Larry Printz: Lincoln's design director captures the brand's elusive design magicMay 11, 2018 8:46am

May 10-- NEW YORK-For a time, being Lincoln's Motor Company's design director was a bit like being the drummer in Spinal Tap. Yet David Woodhouse has beaten the odds. Having spent time 19 years ago at Ford's Premiere Auto Group, its onetime collection of luxury auto brands, Woodhouse took the reigns of Ford's faded luxury brand five years ago after being name strategic design director. His steady leadership follows a rotating roster of design chiefs. He's nurtured its current look, which has resurrected its profile in the market.

His success has led Ford Motor Co. CEO Jim Hackett to name Woodhouse director of global strategic design in addition to his duties at Lincoln.

Unlike many designers, Woodhouse has clear idea of what Lincoln was and how to channel that into compelling modern automotive design with a clear heritage.

"It was neglected for a period of time, and about five years ago there was this big momentum to reinvent it," he said. "I think it's about Lincoln finding its true center again, and I think that's something we've fought in the past. But with Lincoln, historically, the greatest products always had a certain degree of restraint compared to our competitors, and you have to hit the balance of panache and restraint just right. And when you hit that just right, you're onto something magic."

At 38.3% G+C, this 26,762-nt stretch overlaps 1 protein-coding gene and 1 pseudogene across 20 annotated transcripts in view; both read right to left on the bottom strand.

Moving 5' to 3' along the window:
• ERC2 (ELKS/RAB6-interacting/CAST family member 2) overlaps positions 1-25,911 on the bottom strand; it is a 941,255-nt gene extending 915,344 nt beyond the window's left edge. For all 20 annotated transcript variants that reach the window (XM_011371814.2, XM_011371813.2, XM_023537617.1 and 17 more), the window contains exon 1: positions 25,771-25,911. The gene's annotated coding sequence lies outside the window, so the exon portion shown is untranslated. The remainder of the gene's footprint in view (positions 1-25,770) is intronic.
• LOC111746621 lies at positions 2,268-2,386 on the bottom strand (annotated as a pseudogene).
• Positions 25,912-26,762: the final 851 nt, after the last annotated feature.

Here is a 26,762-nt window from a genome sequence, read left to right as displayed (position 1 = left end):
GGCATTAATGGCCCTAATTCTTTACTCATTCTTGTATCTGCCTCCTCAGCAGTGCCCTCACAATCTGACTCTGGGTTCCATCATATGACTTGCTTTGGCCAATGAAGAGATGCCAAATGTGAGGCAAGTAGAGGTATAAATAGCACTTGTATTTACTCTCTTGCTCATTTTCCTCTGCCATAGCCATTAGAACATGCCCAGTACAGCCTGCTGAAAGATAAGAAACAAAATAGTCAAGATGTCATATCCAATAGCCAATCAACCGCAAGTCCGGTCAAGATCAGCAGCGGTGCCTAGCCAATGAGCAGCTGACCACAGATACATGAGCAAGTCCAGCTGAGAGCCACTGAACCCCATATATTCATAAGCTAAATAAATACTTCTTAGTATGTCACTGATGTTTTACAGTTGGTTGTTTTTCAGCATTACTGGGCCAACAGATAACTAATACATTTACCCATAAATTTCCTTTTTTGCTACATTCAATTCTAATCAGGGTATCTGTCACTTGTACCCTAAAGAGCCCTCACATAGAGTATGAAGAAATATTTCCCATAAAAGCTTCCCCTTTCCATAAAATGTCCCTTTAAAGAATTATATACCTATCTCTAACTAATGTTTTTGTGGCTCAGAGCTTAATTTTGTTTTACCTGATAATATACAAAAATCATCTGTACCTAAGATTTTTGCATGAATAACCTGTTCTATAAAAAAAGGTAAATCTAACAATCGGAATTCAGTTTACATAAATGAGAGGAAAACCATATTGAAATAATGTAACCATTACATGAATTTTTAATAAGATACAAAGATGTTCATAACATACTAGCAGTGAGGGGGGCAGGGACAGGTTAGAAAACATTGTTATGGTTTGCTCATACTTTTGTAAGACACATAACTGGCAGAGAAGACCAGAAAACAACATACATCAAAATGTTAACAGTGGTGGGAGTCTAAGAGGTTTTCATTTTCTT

Woodhouse was knows the brand didn't have the continuous design identity that rival Cadillac enjoyed over the decades.

"We'd reach points of consistency and then we'd change again. There are always lessons with that good and bad. This resurgence has really been great, with a new product every year and a design vision that gels with the brand essence."

What Woodhouse is aiming to achieve is revive Lincoln using the most iconic elements of the past while ignoring the misfires. "I've worked for a lot of other manufacturers, but I've always felt proud with Lincoln that there's this incredible design heritage of four eras with four icons; there's no other manufacturer who can brag about that: the '30s Zephyr, the '40s Continental, the '50s Mark II, and the '61. These cars won industrial design awards. Frank Lloyd Wright proclaimed the Continental the most beautiful car in the world."

"So this is an incredible legacy, and I think you have to come back to this and say, 'I want it to be the most beautiful car in the world again.' "



Larry Printz is an automotive journalist based in South Florida. Readers may send him email at


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